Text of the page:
August 2018 was a HUGE moment in business for The Unconventional RD.
Up until then, my blog and Facebook group had simply been hobbies.
I wrote blog posts sporadically and spent TONS of time interacting in the Facebook group, but I didn't have anything to offer people.
The description of my blog & FB group was “a space for dietitians interested in passive and alternative income”, but I wasn't actually providing any concrete guidance on these topics!
Sure, starting conversations & answering questions in blog posts or Facebook groups is great… but it's just not the same thing as step by step help.
Sooooo, FINALLY, in August 2018, I decided to create a real product for my peeps – The Unconventional RD Business Bootcamp!
It was meant to be a series of 3 trainings that would teach RDs how to create passive income streams in their businesses.
At the time, I didn't know exactly what topics I wanted to teach on, so I pre-sold the offer without even having the 3 training topics pinned down!
Because of this, only my truest of true fans invested, but it was enough to validate the idea and start creating it.
So, without further ado, let's dive into my income streams for August 2018 🙂
Disclosure: Please note that this post contains affiliate links. This means that I will earn a percentage of any sales made through those links, at no extra cost to you.
August 2018 Income Sources
1. Products ($5,297.32)
- The Unconventional RD Business Bootcamp ($5,022)
- “Which EHR is Right For Me?” online course ($200)
- Fullscript ($75.32)
2. Virtual Services ($2,100)
- Freelance writing ($2,100)
3. Recurring Revenue ($1,586.27)
- Functional Nutrition Library ($1,586.27)
4. Affiliate Income ($27.04)
- KeySearch ($27.04)
5. Advertising ($16.18)
- Google Adsense ($16.18)
Total Income: $9,026.81
August 2018 EXPENSES
- Payments to Research Assistants: $525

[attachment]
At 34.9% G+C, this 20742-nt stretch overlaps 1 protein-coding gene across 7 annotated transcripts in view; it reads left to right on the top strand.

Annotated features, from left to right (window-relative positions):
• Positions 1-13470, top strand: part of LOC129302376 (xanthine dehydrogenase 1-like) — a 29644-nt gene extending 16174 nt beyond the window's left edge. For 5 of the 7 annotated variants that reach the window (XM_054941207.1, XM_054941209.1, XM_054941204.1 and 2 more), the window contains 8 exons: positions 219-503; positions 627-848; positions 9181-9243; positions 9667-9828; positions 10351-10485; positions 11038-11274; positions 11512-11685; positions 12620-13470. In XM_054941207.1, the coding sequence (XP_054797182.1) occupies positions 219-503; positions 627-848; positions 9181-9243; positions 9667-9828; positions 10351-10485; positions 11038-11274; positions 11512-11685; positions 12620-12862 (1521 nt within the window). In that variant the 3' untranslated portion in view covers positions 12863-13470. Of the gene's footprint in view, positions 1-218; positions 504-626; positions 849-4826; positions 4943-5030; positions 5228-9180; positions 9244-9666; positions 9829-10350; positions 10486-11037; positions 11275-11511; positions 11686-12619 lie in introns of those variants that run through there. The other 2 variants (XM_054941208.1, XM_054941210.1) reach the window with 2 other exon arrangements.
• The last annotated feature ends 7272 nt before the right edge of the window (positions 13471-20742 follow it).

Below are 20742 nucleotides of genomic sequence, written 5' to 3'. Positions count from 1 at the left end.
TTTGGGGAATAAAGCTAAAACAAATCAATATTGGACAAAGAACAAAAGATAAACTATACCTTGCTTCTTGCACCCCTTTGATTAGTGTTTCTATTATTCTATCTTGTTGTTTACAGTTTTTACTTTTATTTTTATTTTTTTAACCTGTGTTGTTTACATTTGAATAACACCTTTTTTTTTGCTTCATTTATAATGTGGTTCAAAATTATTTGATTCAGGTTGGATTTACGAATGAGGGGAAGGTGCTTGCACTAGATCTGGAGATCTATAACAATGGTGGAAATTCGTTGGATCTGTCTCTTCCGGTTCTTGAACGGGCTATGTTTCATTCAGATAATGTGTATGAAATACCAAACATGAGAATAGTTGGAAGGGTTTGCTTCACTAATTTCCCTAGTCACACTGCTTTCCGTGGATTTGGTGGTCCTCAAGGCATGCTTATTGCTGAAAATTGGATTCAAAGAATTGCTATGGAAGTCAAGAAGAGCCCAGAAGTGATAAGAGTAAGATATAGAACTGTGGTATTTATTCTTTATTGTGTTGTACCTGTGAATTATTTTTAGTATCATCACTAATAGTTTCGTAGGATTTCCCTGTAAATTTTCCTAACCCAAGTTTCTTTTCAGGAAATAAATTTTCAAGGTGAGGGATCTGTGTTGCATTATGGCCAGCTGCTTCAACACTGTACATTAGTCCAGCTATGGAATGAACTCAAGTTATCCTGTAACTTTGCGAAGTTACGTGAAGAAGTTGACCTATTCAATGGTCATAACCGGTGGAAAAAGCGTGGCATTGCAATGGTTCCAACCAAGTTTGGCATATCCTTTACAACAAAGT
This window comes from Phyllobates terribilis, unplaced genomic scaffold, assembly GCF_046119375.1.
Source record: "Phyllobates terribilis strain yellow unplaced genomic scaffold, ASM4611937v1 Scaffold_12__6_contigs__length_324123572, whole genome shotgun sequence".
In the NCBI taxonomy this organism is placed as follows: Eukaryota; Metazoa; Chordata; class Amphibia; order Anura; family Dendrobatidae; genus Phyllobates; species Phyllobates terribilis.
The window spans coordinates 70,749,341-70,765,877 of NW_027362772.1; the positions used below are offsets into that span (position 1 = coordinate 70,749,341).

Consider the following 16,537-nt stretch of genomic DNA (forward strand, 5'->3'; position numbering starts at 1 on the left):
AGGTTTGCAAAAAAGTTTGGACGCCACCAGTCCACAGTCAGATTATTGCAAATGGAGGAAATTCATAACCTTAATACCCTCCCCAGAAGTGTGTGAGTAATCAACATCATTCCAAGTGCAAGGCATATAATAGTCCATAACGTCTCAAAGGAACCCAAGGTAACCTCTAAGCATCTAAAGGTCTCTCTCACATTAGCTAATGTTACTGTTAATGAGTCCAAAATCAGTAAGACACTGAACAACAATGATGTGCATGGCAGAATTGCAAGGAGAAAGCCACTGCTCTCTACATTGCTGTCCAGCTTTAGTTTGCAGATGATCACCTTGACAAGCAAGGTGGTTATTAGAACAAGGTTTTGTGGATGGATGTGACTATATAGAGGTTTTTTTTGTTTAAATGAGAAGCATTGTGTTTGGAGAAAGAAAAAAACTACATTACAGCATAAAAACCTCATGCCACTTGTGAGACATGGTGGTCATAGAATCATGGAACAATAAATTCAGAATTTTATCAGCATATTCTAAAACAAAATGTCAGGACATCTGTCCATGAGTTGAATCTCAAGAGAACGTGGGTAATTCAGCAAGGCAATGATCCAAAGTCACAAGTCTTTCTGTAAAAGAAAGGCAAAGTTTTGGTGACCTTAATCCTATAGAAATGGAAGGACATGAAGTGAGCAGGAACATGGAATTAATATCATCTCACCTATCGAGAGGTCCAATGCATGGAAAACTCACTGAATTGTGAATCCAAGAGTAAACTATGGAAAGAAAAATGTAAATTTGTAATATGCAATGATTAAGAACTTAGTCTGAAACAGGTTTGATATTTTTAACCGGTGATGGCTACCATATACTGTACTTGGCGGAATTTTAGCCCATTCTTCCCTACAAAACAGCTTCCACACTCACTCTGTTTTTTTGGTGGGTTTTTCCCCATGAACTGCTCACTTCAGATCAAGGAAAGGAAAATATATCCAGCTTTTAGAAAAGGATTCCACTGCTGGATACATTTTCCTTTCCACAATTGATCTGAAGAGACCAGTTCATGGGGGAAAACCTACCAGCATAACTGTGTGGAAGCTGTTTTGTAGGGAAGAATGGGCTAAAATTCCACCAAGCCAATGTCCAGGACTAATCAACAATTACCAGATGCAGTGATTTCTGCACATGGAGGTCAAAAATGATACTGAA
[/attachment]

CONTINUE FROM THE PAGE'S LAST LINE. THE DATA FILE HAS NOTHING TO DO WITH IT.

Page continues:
- FNL Affiliate Payouts: $199.59
- Payments to Freelance Writers: $125
- ConvertKit: $78
- Books for Giveaway: $44.12
- Business Banking Fees: $37
- Hiscox Professional Liability Insurance: $33.37
- Business Email with G-Suite: $20
- Website Hosting with WPopt: $19.99
- Tailwind: $14.99
- KeySearch: $13.60
- Website Hosting with Cloudways: $12.80
- Domain renewal: $12.17
- Vimeo: $12
- Adobe Creative Cloud: $9.99
- Dropbox: $9.99
- SendGrid for Transactional Emails: $7.38
Total Expenses: $1,174.99
Net income: $7,851.82
I know that last month I posted all about the relaunch of the Functional Nutrition Library (yee!), but I wasted NO time diving right into my next big business project in August 🙂
Cause if I've learned anything over the last year, it's that getting out of my own way and actually creating products for the world has been the biggest game-changer in my life and business.
If you've been following my journey, you also know how passionate I am about pre-selling products BEFORE making them.
I had quite a few product flops early on as a dietitian when I tried to sell before I had a niche or an audience (womp womp), and to be honest, it was really disheartening.
To avoid that, these days I always pre-sell my products.
This means that I create a page on my website with a description of what the product will be (with a focus on the transformation it provides for my customer), the price, and release date.
I open the cart for people to purchase at a steep discount (usually ~50% off) for a week or so to see if there is true interest in the product.
From there, 3 things could happen:
1) No one buys, and I simply don't build the product.
2) Only a few people buy, but not enough to justify spending the time working on this project. In this case, I can refund my customers and let them know there wasn't enough interest to move forward at this time.
3) A lot of people buy (I have a goal # in mind before I open the cart), and I've successfully validated the idea! I can confidently move forward with creating it.
This helps avoid spending day, weeks, or even months on a project, only to sell one or two when you launch. (Been there!)
If you want more guidance on setting up a pre-sale for your product, check out my “Make Money Blogging” course, which walks you through the art of pre-selling.
For this pre-sale, I did a 72 hour flash sale offering access to my upcoming 3 courses at a VERY steep discount ($279 for 1 year of access to ALL 3 courses).
At the time, I didn't even know exactly what I would teach about or when, exactly, the courses would launch, but I had built up enough trust with my Unconventional RD audience that 18 people purchased and I made $5,022 in just three days!!
That was more than enough validation for me that there was interest in courses that would help dietitians create passive income streams.
Once the idea was validated with REAL people paying REAL money for it, the next step was to survey my customers to see what they were interested in learning about.
From that survey, I found that people were interested in SEO, blog monetization, online courses, and email marketing. Since I had been focusing on teaching myself SEO, I decided to start with that topic for course #1.